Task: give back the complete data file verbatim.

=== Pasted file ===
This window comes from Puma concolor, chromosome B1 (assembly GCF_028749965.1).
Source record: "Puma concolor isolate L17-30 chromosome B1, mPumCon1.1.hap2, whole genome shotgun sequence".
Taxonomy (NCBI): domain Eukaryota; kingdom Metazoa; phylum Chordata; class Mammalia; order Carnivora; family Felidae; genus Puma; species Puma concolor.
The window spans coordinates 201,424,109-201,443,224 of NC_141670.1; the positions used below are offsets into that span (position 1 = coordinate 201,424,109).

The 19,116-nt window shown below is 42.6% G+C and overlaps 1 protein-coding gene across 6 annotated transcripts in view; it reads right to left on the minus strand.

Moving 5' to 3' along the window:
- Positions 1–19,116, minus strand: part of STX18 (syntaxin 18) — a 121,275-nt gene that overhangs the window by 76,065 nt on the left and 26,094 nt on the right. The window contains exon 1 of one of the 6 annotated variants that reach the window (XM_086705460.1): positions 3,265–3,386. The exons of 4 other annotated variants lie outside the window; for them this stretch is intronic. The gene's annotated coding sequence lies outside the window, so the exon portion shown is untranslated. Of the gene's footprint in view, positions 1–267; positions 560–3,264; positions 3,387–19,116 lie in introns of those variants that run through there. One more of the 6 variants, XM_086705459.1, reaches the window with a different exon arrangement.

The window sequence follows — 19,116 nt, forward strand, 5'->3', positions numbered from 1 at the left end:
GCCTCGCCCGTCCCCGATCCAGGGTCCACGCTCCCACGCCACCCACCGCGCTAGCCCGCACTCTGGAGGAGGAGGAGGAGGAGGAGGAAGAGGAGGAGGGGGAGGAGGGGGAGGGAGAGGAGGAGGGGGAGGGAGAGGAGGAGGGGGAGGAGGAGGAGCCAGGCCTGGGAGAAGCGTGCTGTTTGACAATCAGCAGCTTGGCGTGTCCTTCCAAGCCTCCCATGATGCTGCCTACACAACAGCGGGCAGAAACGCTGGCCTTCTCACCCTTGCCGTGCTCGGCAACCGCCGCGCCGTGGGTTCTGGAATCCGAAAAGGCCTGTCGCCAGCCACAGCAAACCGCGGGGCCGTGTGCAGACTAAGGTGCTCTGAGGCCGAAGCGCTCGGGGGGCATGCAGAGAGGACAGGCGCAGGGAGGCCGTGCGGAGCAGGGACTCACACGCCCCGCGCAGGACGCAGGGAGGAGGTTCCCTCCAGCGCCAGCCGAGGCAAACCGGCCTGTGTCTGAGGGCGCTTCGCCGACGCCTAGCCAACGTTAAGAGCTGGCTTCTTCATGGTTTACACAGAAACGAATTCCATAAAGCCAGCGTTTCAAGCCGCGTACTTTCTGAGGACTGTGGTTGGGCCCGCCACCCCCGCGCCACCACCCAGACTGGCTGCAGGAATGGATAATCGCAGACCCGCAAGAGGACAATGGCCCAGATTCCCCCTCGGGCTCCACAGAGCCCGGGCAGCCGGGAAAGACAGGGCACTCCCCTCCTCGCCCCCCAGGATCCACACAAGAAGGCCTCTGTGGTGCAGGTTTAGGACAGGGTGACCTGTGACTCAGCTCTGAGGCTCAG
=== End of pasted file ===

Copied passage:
This window comes from Puma concolor, chromosome B1 (assembly GCF_028749965.1).
Source record: "Puma concolor isolate L17-30 chromosome B1, mPumCon1.1.hap2, whole genome shotgun sequence".
Taxonomy (NCBI): domain Eukaryota; kingdom Metazoa; phylum Chordata; class Mammalia; order Carnivora; family Felidae; genus Puma; species Puma concolor.
The window spans coordinates 201,424,109-201,443,224 of NC_141670.1; the positions used below are offsets into that span (position 1 = coordinate 201,424,109).

The 19,116-nt window shown below is 42.6% G+C and overlaps 1 protein-coding gene across 6 annotated transcripts in view; it reads right to left on the minus strand.

Moving 5' to 3' along the window:
- Positions 1–19,116, minus strand: part of STX18 (syntaxin 18) — a 121,275-nt gene that overhangs the window by 76,065 nt on the left and 26,094 nt on the right. The window contains exon 1 of one of the 6 annotated variants that reach the window (XM_086705460.1): positions 3,265–3,386. The exons of 4 other annotated variants lie outside the window; for them this stretch is intronic. The gene's annotated coding sequence lies outside the window, so the exon portion shown is untranslated. Of the gene's footprint in view, positions 1–267; positions 560–3,264; positions 3,387–19,116 lie in introns of those variants that run through there. One more of the 6 variants, XM_086705459.1, reaches the window with a different exon arrangement.

The window sequence follows — 19,116 nt, forward strand, 5'->3', positions numbered from 1 at the left end:
GCCTCGCCCGTCCCCGATCCAGGGTCCACGCTCCCACGCCACCCACCGCGCTAGCCCGCACTCTGGAGGAGGAGGAGGAGGAGGAGGAAGAGGAGGAGGGGGAGGAGGGGGAGGGAGAGGAGGAGGGGGAGGGAGAGGAGGAGGGGGAGGAGGAGGAGCCAGGCCTGGGAGAAGCGTGCTGTTTGACAATCAGCAGCTTGGCGTGTCCTTCCAAGCCTCCCATGATGCTGCCTACACAACAGCGGGCAGAAACGCTGGCCTTCTCACCCTTGCCGTGCTCGGCAACCGCCGCGCCGTGGGTTCTGGAATCCGAAAAGGCCTGTCGCCAGCCACAGCAAACCGCGGGGCCGTGTGCAGACTAAGGTGCTCTGAGGCCGAAGCGCTCGGGGGGCATGCAGAGAGGACAGGCGCAGGGAGGCCGTGCGGAGCAGGGACTCACACGCCCCGCGCAGGACGCAGGGAGGAGGTTCCCTCCAGCGCCAGCCGAGGCAAACCGGCCTGTGTCTGAGGGCGCTTCGCCGACGCCTAGCCAACGTTAAGAGCTGGCTTCTTCATGGTTTACACAGAAACGAATTCCATAAAGCCAGCGTTTCAAGCCGCGTACTTTCTGAGGACTGTGGTTGGGCCCGCCACCCCCGCGCCACCACCCAGACTGGCTGCAGGAATGGATAATCGCAGACCCGCAAGAGGACAATGGCCCAGATTCCCCCTCGGGCTCCACAGAGCCCGGGCAGCCGGGAAAGACAGGGCACTCCCCTCCTCGCCCCCCAGGATCCACACAAGAAGGCCTCTGTGGTGCAGGTTTAGGACAGGGTGACCTGTGACTCAGCTCTGAGGCTCAG